The problem in focus here is one of semantical naming, not of technical implementation.
First of all, because I get the feeling that some commenters may have made a wrong inference,
GetOrCreate is slightly misrepresentative name for an algorithm that should be called
GetIdOrCreateAndThenGetId which is obviously not a great name, though pedantically more correct.
But the source of your problem is that you're trying to attribute both labels. It's a query (
Get) and a command (
This is why I'm calling it a semantical argument. If I rename your method
CreateIfNotExists, and we simply understand that a create method returns the generated ID of the entity it just created, then we have exactly the same implementation and none of the labeling issues.
You don't have to rename it to
CreateIfNotExists, but it proves the point that this algorithm at its heart is a command.
Secondly, never forget the purpose of CQRS. The goal is to make it possible to separate your write and read stores so they can be scaled independently. This scaling means that you run into eventual consistency issues, which means that the read store tends to not be instantly synced with the write store whenever a change is made, there is some time inbetween the two.
The "Query" in CQRS inherently refers to a query that is executed on the read store. It doesn't include any query that would be executed on the write store. And while it's not the prime focus of CQRS, there will generally remain to be reasons to query the write store, and your scenario is one of them.
GetOrCreate is technically a query because it fetches data, that doesn't automatically mean that it should query the read store. In this specific case, the purpose of the fetching of information is to direct a write operation (i.e. choosing whether to create or not), and it should therefore query the write store to ensure that it has the most recent information.
The reason for querying the write store is because of the eventual consistency. This makes it possible that the read store is out of date with the write store, which means that the read store might not know of a freshly created entity yet.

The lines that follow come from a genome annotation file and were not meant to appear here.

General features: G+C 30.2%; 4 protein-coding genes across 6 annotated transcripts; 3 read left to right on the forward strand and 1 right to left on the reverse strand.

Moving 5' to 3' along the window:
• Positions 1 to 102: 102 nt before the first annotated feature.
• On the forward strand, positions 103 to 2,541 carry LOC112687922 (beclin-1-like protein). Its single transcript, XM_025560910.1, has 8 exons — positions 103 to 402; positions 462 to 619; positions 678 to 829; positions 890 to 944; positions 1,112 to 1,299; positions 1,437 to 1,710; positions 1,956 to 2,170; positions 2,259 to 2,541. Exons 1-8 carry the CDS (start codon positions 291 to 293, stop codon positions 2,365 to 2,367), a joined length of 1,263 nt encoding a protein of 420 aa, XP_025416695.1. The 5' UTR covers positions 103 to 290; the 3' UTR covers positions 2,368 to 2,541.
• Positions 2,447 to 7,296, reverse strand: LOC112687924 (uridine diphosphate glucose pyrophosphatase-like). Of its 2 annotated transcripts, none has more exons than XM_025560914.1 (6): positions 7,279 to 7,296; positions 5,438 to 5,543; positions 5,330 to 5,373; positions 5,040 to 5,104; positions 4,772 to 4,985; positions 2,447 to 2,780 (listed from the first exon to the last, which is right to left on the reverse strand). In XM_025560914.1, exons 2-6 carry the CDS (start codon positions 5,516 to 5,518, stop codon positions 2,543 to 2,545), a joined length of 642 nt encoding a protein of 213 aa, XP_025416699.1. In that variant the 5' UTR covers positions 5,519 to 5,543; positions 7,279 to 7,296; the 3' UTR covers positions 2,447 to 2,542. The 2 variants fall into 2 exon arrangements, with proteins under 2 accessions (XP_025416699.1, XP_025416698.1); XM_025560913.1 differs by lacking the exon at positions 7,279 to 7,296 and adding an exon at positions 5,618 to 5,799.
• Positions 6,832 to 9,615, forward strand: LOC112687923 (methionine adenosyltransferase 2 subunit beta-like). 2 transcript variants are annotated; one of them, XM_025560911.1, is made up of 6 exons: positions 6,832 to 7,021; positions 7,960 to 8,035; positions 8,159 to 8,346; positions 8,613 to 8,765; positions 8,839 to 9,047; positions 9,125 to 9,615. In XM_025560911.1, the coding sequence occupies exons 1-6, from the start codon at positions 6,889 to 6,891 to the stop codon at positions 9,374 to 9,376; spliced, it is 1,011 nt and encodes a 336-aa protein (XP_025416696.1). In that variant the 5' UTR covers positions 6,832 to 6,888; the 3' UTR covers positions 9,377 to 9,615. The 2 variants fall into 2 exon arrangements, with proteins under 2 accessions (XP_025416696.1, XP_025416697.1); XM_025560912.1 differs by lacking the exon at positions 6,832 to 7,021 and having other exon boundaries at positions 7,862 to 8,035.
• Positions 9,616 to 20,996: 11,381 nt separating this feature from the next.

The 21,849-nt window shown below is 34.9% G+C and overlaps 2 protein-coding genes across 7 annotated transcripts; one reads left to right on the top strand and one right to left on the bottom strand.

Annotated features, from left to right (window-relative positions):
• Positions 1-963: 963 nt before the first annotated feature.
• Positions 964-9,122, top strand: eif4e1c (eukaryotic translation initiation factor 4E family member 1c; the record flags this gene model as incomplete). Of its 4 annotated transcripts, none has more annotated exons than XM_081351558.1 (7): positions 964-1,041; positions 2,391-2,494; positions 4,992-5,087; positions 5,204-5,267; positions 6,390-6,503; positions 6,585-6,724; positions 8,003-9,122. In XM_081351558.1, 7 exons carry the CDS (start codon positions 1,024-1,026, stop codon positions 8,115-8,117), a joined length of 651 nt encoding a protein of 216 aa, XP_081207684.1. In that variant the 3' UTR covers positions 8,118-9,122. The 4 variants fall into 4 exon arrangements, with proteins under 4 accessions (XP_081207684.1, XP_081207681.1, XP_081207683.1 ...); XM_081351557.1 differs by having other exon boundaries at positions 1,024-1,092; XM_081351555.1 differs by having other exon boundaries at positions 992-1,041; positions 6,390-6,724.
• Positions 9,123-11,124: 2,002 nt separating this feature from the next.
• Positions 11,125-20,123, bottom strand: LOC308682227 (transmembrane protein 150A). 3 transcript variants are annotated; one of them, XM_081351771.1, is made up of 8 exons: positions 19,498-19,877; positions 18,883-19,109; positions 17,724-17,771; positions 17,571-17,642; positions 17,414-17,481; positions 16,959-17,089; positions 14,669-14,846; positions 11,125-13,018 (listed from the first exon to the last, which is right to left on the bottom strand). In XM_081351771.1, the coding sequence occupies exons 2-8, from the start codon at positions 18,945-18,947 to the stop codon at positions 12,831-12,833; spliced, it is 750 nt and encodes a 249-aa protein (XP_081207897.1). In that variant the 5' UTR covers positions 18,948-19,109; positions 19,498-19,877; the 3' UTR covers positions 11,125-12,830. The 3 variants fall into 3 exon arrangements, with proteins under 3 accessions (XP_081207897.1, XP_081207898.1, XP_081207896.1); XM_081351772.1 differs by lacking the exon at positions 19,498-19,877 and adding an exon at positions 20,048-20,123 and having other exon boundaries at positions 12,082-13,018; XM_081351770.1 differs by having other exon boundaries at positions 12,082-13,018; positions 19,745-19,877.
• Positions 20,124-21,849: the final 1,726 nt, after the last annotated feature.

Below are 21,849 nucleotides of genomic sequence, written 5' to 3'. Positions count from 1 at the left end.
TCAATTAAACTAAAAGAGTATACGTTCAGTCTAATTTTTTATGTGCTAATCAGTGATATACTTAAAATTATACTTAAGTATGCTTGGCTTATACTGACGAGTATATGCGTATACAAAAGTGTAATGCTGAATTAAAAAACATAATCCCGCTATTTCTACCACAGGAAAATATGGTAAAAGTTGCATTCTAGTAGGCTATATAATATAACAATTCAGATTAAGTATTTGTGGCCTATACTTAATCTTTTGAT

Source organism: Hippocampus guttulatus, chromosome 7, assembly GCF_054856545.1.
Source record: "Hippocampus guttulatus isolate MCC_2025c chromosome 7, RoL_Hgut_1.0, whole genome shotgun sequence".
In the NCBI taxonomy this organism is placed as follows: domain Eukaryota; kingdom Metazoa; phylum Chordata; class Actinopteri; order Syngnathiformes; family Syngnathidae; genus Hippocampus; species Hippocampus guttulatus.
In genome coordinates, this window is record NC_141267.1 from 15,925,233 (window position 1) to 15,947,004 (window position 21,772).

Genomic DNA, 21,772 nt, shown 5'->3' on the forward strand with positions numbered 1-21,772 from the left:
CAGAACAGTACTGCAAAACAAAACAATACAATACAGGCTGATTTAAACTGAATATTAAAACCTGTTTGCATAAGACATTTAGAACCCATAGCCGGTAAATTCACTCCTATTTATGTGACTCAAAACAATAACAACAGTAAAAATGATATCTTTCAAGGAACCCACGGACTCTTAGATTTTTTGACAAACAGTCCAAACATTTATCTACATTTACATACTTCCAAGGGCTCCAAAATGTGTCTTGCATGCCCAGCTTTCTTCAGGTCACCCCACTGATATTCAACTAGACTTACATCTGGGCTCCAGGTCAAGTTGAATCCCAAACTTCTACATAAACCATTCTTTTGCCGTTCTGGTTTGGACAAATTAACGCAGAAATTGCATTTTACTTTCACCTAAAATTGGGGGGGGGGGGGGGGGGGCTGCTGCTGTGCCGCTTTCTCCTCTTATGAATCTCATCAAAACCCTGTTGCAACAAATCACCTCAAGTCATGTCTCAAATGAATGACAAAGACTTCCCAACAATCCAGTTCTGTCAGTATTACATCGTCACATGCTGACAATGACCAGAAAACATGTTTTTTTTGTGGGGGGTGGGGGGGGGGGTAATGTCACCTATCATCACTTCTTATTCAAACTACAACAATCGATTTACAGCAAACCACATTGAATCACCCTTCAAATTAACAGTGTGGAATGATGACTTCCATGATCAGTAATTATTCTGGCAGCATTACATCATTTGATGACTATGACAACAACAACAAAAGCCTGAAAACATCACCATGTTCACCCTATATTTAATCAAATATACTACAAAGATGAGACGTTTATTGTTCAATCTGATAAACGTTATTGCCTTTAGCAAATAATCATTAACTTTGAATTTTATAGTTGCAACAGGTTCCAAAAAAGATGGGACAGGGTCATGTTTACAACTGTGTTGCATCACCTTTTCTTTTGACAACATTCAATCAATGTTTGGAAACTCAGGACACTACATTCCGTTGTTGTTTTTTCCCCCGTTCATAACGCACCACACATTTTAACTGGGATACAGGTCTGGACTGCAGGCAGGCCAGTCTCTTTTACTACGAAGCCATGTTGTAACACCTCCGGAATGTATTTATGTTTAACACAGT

A query on the read store would wrongly tell you that no such item exists, so you create a new one, and now you have two freshly created entities. A query on the write store, however, would have access to all the latest information, and thus would be more correct in its assessment that a particular entity does or doesn't exist.
When your developer follows that Command, won’t they be surprised to find out that it rarely registers a user?
Whoever called the endpoint had one goal in mind: the requested resource should exist after the endpoint finishes its task.
This expectation is upheld at all times. Either it already did exist, or you ensure its creation so that from now it does exist.
Whether the resource existed before the endpoint was called is irrelevant. Clearly, the requester didn't know it either, or they wouldn't have bothered to call the endpoint if they already knew the resource existed - there'd be no point in retrieving an ID for a resources you already know.
You're conflating two very different things: the service you provide, and how you perform the internal actions.
GetOrCreate describes the latter, not the former.
The requester only cares about the service you provide, not how you do it. They don't know or care how you decide to go about honoring their request, they just care that their request was honored.
Fourthly, I can't judge your architecture for you, but I do want to point out the difference between CQRS and the mediator pattern. These two are often conflated, because CQRS almost inherently makes itself a perfect fit for using a mediator to execute your queries and commands.
But that doesn't mean that any use of the mediator pattern must also adhere to CQRS. It's perfectly fine to not separate your read and write stores, while still maintaining the use of a mediator.
Hint: this is why Mediatr calls its handled actions "requests" and doesn't bother trying to label anything as a query or a command.